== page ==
- Evactinopora radiata
- Mississippian Age
- Fern Glen Formation
- Jefferson County, Missouri
- Overall size of the matrix is approx. 3.5″ wide and will come in the 5.25″ x 6.25″ Riker Mount with Label as Shown
The fossil, Evactinopora, a bryozoan colony, stands distinct because of its star-shaped form. The relationships and life habits of Evactinopora are of special interest because it lived free of attachment on the seafloor and made major changes in colony form during growth.
Bryozoa (also known as the Polyzoa, Ectoprocta or commonly as moss animals), are a phylum of aquatic invertebrate animals. Typically about 0.5 millimetres (0.020 in) long, they are filter feeders that sieve food particles out of the water using a retractable lophophore, a “crown” of tentacles lined with cilia. Most marine species live in tropical waters, but a few occur in oceanic trenches, and others are found in polar waters. One class lives only in a variety of freshwater environments, and a few members of a mostly marine class prefer brackish water. Over 4,000 living species are known. One genus is solitary and the rest are colonial.
The phylum was originally called “Polyzoa”, but this term was superseded by “Bryozoa” in 1831. Another group of animals discovered subsequently, whose filtering mechanism looked similar, was also included in “Bryozoa” until 1869, when the two groups were noted to be very different internally. The more recently discovered group was given the name Entoprocta, while the original “Bryozoa” were called “Ectoprocta”. However, “Bryozoa” has remained the more widely used term for the latter group.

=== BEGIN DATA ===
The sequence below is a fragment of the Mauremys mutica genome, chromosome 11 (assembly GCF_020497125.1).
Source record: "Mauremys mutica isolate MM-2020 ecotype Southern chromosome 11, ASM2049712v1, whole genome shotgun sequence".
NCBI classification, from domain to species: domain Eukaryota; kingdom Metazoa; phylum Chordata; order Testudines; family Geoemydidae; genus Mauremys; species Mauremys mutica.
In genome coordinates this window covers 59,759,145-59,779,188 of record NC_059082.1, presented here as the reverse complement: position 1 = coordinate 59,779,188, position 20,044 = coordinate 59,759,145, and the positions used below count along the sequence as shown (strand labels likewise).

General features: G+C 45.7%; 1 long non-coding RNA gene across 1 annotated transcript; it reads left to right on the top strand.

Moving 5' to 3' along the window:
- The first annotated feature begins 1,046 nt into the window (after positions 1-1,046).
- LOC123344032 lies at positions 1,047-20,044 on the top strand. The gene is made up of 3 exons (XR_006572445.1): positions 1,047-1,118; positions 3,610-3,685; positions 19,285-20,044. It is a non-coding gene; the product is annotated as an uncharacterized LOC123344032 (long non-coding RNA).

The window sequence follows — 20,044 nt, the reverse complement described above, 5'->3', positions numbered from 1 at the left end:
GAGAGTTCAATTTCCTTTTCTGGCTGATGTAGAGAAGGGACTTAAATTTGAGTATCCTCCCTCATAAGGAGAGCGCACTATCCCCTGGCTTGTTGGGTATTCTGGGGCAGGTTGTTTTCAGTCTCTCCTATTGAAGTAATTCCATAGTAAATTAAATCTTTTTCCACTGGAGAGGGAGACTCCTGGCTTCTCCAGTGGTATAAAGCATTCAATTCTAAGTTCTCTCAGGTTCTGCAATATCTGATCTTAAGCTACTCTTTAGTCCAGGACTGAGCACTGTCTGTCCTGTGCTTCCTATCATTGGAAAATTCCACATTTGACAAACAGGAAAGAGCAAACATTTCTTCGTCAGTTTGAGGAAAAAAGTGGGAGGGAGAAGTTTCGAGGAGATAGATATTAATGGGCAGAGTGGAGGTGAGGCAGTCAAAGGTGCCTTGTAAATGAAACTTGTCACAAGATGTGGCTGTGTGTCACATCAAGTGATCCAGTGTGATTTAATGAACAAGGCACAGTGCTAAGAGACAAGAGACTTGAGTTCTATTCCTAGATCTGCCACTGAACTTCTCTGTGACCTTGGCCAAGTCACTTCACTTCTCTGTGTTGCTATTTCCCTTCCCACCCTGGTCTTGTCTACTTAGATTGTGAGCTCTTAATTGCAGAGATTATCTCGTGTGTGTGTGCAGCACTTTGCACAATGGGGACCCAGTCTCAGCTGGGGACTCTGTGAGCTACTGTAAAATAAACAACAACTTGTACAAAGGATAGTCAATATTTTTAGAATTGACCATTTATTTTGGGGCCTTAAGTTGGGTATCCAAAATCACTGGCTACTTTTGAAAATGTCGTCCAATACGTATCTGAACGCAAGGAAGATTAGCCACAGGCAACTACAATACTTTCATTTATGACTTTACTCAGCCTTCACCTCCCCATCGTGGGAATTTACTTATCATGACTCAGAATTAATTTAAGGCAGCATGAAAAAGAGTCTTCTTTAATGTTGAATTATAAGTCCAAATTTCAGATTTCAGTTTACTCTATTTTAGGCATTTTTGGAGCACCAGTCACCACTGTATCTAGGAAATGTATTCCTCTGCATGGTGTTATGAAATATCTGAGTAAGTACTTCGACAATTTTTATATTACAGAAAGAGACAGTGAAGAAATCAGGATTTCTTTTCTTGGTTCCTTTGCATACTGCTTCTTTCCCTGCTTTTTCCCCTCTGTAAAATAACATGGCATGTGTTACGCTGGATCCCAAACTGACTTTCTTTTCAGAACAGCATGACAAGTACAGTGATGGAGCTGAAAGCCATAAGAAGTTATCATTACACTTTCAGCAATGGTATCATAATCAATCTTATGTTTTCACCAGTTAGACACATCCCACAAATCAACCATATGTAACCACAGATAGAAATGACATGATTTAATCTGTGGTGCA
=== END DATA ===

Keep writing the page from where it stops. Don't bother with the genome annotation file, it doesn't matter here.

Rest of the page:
Individuals in bryozoan (ectoproct) colonies are called zooids, since they are not fully independent animals. All colonies contain autozooids, which are responsible for feeding and excretion. Colonies of some classes have various types of non-feeding specialist zooids, some of which are hatcheries for fertilized eggs, and some classes also have special zooids for defense of the colony. The class Cheilostomata have the largest number of species, possibly because they have the widest range of specialist zooids. A few species can creep very slowly by using spiny defensive zooids as legs. Autozooids supply nutrients to non-feeding zooids by channels that vary between classes. All zooids, including those of the solitary species, consist of a cystid that provides the body wall and produces the exoskeleton and a polypide that contains the internal organs and the lophophore or other specialist extensions. Zooids have no special excretory organs, and the polypides of autozooids are scrapped when the polypides become overloaded by waste products; usually the body wall then grows a replacement polypide. In autozooids the gut is U-shaped, with the mouth inside the “crown” of tentacles and the anus outside it. Colonies take a variety of forms, including fans, bushes and sheets. The Cheilostomata produce mineralized exoskeletons and form single-layered sheets which encrust over surfaces.